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Lot 529: Lancia Lambda Tourer

Grand Palais Sale, Bonhams (7 February 2013)

One of the most gifted automobile engineers of all time, Vincenzo Lancia founded his own company in 1906, having previously been in FIAT's employ as chief test driver. Introduced in 1907, the first Lancia car showed an independence of thought and defiance of convention that would remain associated with the marque well into the modern era. Military vehicles, lorries, vans and aero engines followed, the latter enabling Lancia to accrue valuable expertise in the design and construction of 'V'-configuration power plants. Apart from a solitary six-cylinder model, the relatively unsuccessful Dialfa of 1908/1909, all early Lancias had four-cylinder engines and were only supplied in chassis form, there being no in-house coachworks at this time. Lancia's very first offering, the 18/24hp Alfa, embodied the principles that its maker had come to consider essential: low weight, a high-revving engine, shaft drive, a pressed steel front axle and worm-and-screw steering. New models were introduced on almost a yearly basis  all named after letters of the Greek alphabet  and production increased sufficiently for Lancia to move to larger premises in via Monginevro, Turin in 1911. Lancia's first V-engined model - the V8 Trikappa sports car - appeared in 1922 but it was the Lambda, launched soon after, that would prove to be of even greater significance. A milestone in automotive history, the revolutionary Lambda was the world's first car to have a stress-bearing 'monocoque' body and the first to be powered by a V4 engine. The absence of a separate chassis meant that the engine, drive train and driver could by positioned lower, enabling a more aerodynamic body line to be achieved, while Lancia's patented sliding-pillar independent front suspension gave the Lambda ride and handling qualities unmatched by anything in its class. It would remain a feature of Lancia cars well into the 1950s. The engine, an overhead-camshaft unit of 2,120cc, was progressively enlarged, arriving at its final 2,570cc, 68bhp configuration in 1928. Production of the Lambda lasted from 1923 to 1931 in nine series; this car is one of the sought-after later cars, a 9th Series example benefiting from the larger 2,570cc engine. The last Lambdas are perhaps more associated with the alternative space frame chassis which was offered and which could accommodate coachbuilt bodies, but the standard Lancia monocoque as evidenced here was still available. Charles H. Brown is understood to have purchased this Lambda in Bombay more than 50 years ago. The gentleman from whom it was acquired was a former Fire officer and it is said that he had been the original owner of the car from new. Over the course of its life in India, the car had undergone some refurbishment, including replacement of the floor and running boards in locally sourced wood. Mr. Brown had always hoped to return the car to its original form, for the engine to be rebuilt and the car returned to working order once again. This sadly this was never undertaken and the car stands today as a restoration project, for another enthusiast to enjoy. When back on the road, it will no doubt provide the modern and usable motoring for which these automobiles are renowned.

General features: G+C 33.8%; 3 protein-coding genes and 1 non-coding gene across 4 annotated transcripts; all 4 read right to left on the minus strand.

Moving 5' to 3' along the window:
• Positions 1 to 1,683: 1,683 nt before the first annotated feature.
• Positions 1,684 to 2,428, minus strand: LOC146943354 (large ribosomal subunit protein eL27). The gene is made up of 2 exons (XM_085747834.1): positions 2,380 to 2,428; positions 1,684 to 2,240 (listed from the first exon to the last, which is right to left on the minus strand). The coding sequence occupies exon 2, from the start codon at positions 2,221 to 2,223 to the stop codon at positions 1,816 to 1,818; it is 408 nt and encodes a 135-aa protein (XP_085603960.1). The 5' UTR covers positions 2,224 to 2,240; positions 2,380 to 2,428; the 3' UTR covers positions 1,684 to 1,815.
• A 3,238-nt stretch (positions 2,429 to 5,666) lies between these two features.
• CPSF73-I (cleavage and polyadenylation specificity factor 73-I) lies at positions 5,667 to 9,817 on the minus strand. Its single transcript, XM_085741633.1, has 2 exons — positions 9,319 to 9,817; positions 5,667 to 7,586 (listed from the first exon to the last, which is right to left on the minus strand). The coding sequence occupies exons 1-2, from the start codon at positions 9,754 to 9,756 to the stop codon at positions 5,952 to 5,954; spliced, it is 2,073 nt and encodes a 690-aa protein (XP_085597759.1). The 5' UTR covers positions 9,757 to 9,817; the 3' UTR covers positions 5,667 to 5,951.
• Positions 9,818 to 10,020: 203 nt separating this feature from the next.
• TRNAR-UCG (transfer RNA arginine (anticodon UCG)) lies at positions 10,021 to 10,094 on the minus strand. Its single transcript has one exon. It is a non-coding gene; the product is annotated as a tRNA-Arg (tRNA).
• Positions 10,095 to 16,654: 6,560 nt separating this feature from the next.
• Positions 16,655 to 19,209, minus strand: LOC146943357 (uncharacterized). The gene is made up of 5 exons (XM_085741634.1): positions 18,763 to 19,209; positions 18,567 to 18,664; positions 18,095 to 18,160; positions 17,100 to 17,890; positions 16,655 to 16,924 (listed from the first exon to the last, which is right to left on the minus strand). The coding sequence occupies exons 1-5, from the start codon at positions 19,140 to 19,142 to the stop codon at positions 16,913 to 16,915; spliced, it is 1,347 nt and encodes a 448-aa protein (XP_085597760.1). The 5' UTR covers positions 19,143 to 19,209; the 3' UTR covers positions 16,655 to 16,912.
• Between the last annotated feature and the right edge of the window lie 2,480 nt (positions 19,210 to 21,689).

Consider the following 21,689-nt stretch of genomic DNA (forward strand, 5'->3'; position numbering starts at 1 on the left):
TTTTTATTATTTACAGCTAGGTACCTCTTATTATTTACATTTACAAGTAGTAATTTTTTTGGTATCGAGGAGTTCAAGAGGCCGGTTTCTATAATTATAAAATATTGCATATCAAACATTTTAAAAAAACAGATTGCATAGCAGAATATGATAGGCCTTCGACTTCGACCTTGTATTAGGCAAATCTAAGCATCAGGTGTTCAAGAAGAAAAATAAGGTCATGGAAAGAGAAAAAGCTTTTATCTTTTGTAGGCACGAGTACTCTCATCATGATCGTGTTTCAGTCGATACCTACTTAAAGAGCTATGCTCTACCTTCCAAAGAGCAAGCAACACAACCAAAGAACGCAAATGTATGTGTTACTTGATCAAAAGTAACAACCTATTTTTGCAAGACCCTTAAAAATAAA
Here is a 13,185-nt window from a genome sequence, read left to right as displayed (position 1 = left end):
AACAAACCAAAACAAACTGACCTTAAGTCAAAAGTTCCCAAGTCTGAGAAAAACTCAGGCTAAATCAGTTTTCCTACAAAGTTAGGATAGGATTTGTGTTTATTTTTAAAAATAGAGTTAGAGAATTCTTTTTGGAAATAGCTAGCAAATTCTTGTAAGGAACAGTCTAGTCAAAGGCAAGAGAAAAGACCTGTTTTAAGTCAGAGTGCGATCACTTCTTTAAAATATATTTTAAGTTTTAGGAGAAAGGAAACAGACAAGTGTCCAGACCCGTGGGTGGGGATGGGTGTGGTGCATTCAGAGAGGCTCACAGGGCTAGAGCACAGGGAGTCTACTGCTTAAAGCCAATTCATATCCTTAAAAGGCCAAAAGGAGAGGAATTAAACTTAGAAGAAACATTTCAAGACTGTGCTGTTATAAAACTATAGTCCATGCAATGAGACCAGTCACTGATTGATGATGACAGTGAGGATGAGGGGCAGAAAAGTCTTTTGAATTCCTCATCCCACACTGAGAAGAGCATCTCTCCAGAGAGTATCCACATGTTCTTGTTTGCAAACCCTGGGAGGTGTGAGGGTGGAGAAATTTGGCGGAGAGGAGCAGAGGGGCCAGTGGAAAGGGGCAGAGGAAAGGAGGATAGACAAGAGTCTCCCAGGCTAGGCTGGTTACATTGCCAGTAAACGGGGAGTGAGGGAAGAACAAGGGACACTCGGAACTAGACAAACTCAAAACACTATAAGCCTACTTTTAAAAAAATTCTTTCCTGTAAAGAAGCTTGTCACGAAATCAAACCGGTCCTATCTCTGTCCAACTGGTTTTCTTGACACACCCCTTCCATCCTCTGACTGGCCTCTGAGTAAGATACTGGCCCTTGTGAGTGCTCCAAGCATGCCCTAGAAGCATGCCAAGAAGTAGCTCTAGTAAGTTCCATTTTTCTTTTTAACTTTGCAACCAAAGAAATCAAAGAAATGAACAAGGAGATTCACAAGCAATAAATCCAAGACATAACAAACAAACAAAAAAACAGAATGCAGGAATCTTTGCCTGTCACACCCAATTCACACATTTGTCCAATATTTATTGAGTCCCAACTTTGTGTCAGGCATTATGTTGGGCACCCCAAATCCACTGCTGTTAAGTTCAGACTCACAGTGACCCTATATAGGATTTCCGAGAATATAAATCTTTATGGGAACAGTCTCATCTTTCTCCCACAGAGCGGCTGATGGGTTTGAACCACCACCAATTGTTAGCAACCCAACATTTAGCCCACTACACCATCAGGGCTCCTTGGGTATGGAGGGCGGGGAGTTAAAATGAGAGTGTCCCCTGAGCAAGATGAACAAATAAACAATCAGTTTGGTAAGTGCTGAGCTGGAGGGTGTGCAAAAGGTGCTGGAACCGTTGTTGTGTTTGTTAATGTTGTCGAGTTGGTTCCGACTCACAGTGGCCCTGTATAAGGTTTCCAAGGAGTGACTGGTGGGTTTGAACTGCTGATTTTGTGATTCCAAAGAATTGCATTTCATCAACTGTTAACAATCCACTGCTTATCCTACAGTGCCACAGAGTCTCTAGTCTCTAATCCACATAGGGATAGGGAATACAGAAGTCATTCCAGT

Lot Details
Auction Grand Palais Sale
Bonhams, Paris, France
Lot Number529
Outcome SOLD
Hammer Price€40000
Hammer Price (inc premium)€46000
Condition rating5
Registration number
Chassis number21486
Engine number
Engine capacity (cc)
Engine - cylinders
Number of doors